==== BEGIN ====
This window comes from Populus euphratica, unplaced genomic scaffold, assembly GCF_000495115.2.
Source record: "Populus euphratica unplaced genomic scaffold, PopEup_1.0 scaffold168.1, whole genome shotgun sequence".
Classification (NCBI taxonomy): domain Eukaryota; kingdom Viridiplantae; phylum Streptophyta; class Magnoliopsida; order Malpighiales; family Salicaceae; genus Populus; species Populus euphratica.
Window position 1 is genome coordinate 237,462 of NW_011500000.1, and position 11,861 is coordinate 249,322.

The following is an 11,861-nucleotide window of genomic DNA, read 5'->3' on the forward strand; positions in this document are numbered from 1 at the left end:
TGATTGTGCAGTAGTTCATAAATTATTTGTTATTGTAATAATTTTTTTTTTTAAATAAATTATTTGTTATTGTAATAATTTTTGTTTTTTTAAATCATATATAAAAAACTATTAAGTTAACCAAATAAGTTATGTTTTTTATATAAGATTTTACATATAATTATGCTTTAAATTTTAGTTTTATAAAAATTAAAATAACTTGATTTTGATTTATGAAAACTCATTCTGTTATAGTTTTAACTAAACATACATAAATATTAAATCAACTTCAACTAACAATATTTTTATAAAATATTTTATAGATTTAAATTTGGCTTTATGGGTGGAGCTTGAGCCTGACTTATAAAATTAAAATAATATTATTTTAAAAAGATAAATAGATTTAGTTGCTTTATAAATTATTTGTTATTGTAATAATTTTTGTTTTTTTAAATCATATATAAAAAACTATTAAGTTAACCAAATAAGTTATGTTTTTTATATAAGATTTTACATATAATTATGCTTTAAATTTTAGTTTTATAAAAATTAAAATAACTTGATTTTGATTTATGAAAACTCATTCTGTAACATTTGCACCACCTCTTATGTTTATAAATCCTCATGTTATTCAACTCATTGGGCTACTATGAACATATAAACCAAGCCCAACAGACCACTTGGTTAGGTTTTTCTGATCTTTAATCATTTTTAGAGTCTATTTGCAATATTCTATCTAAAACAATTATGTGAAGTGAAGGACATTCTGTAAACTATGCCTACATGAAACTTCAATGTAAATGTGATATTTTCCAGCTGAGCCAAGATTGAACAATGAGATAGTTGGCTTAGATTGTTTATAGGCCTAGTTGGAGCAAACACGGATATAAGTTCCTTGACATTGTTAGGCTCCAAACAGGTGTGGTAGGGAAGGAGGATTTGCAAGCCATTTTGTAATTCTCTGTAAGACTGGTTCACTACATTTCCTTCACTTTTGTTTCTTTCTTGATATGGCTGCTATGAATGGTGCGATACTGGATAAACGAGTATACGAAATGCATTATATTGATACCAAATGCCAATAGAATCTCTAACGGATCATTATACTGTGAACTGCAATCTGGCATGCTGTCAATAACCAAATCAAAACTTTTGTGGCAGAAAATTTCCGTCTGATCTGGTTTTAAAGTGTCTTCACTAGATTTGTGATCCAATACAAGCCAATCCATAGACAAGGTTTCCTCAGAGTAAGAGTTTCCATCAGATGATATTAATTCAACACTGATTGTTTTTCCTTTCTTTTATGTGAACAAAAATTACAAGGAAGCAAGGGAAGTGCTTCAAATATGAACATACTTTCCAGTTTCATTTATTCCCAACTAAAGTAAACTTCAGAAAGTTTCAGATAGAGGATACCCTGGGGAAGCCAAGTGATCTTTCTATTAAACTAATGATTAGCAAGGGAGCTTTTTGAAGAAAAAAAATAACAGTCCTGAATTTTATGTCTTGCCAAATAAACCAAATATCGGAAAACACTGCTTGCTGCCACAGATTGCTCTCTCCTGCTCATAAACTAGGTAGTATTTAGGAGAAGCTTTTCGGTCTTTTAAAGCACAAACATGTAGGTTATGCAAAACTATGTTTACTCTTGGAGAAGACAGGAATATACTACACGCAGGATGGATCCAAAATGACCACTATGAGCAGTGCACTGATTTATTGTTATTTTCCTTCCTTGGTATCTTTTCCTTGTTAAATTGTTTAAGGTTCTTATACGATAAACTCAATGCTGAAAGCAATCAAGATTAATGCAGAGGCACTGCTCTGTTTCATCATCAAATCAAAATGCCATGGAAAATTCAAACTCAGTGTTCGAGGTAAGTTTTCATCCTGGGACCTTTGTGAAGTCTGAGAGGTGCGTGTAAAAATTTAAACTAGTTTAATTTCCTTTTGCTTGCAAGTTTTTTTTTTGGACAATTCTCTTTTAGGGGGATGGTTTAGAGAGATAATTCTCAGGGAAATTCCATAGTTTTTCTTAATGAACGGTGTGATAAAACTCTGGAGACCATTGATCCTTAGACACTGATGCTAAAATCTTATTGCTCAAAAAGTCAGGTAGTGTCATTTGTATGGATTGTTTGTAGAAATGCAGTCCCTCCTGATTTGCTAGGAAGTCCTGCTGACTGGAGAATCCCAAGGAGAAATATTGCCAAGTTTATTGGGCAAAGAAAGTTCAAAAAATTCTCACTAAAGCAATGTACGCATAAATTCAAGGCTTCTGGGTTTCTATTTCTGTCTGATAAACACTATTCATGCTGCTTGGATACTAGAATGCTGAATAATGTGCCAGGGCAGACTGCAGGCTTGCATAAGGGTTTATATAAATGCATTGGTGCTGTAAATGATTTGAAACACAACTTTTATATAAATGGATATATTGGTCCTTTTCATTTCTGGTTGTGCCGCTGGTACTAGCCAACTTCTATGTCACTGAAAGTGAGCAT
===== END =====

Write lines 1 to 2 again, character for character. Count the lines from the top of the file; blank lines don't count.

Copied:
This window comes from Populus euphratica, unplaced genomic scaffold, assembly GCF_000495115.2.
Source record: "Populus euphratica unplaced genomic scaffold, PopEup_1.0 scaffold168.1, whole genome shotgun sequence".